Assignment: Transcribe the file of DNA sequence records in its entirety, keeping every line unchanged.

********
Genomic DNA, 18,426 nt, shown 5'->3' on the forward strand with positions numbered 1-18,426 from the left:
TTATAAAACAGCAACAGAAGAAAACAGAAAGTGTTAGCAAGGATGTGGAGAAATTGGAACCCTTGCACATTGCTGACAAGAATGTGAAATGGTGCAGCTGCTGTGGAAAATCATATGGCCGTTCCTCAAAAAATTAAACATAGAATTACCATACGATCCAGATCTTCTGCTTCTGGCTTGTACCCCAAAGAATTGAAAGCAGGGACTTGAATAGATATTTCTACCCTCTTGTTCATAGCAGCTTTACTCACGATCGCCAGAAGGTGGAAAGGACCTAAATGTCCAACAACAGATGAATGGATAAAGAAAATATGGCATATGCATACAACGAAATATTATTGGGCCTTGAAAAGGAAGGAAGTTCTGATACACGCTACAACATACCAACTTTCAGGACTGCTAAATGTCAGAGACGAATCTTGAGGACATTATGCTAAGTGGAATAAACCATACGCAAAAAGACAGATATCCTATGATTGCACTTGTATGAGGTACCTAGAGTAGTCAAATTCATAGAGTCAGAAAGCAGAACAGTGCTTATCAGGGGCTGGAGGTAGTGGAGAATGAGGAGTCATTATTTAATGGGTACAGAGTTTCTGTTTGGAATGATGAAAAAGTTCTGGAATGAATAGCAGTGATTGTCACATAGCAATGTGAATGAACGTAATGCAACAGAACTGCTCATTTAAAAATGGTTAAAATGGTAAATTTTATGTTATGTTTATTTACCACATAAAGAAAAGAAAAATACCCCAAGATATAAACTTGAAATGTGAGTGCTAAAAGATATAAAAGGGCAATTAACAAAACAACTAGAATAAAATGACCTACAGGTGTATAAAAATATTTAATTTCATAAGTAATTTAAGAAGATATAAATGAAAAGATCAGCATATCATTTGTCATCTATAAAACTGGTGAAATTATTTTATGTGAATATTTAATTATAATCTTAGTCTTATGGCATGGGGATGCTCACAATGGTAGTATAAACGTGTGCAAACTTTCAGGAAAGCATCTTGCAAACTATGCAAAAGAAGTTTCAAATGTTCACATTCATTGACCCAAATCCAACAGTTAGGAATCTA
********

Genomic DNA, 18,426 nt, shown 5'->3' on the forward strand with positions numbered 1-18,426 from the left:
TTATAAAACAGCAACAGAAGAAAACAGAAAGTGTTAGCAAGGATGTGGAGAAATTGGAACCCTTGCACATTGCTGACAAGAATGTGAAATGGTGCAGCTGCTGTGGAAAATCATATGGCCGTTCCTCAAAAAATTAAACATAGAATTACCATACGATCCAGATCTTCTGCTTCTGGCTTGTACCCCAAAGAATTGAAAGCAGGGACTTGAATAGATATTTCTACCCTCTTGTTCATAGCAGCTTTACTCACGATCGCCAGAAGGTGGAAAGGACCTAAATGTCCAACAACAGATGAATGGATAAAGAAAATATGGCATATGCATACAACGAAATATTATTGGGCCTTGAAAAGGAAGGAAGTTCTGATACACGCTACAACATACCAACTTTCAGGACTGCTAAATGTCAGAGACGAATCTTGAGGACATTATGCTAAGTGGAATAAACCATACGCAAAAAGACAGATATCCTATGATTGCACTTGTATGAGGTACCTAGAGTAGTCAAATTCATAGAGTCAGAAAGCAGAACAGTGCTTATCAGGGGCTGGAGGTAGTGGAGAATGAGGAGTCATTATTTAATGGGTACAGAGTTTCTGTTTGGAATGATGAAAAAGTTCTGGAATGAATAGCAGTGATTGTCACATAGCAATGTGAATGAACGTAATGCAACAGAACTGCTCATTTAAAAATGGTTAAAATGGTAAATTTTATGTTATGTTTATTTACCACATAAAGAAAAGAAAAATACCCCAAGATATAAACTTGAAATGTGAGTGCTAAAAGATATAAAAGGGCAATTAACAAAACAACTAGAATAAAATGACCTACAGGTGTATAAAAATATTTAATTTCATAAGTAATTTAAGAAGATATAAATGAAAAGATCAGCATATCATTTGTCATCTATAAAACTGGTGAAATTATTTTATGTGAATATTTAATTATAATCTTAGTCTTATGGCATGGGGATGCTCACAATGGTAGTATAAACGTGTGCAAACTTTCAGGAAAGCATCTTGCAAACTATGCAAAAGAAGTTTCAAATGTTCACATTCATTGACCCAAATCCAACAGTTAGGAATCTA